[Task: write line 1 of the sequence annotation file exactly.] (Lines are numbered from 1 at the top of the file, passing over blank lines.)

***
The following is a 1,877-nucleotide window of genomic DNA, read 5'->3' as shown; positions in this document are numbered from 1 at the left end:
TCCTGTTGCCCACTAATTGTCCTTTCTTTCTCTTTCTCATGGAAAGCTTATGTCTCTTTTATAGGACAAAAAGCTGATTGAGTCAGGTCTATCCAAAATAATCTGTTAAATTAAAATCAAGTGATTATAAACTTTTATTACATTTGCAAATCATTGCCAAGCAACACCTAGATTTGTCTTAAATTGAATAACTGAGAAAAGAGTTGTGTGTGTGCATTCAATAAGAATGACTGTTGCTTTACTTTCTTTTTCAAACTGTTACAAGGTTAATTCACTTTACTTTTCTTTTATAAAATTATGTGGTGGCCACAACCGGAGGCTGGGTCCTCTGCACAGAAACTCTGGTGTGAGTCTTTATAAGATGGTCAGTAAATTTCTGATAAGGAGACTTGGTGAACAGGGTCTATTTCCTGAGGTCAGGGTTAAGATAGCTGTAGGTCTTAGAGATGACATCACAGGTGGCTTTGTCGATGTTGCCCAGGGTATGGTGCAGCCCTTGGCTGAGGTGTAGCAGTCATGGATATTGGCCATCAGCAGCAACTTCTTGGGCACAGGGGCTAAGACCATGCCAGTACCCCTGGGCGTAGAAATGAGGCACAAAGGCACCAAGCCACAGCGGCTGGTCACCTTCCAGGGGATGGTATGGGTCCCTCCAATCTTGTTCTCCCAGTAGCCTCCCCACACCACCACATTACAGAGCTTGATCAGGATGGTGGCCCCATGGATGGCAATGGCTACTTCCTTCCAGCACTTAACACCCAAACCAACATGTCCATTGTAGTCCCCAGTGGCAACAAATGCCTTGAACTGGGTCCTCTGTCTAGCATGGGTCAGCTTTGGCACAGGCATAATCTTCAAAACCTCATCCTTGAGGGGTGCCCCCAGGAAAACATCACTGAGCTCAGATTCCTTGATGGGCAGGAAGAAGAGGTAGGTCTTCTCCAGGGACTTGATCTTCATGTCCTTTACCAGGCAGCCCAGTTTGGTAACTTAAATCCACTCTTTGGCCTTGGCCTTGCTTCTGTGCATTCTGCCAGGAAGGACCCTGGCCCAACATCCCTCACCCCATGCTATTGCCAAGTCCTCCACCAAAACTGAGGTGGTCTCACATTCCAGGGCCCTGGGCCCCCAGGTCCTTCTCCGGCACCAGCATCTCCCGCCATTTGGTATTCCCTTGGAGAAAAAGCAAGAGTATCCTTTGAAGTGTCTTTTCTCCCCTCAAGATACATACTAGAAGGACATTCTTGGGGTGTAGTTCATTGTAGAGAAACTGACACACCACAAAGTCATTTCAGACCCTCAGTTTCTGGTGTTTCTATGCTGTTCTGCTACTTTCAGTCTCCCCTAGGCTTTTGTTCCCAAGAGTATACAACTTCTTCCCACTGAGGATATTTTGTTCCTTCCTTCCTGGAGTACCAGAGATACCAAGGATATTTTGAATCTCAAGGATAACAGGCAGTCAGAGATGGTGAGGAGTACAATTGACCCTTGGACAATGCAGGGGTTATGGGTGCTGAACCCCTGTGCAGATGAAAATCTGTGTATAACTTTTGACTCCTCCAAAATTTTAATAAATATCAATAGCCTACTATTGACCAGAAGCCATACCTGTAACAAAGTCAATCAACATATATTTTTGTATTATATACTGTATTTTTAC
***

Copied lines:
The following is a 1,877-nucleotide window of genomic DNA, read 5'->3' as shown; positions in this document are numbered from 1 at the left end: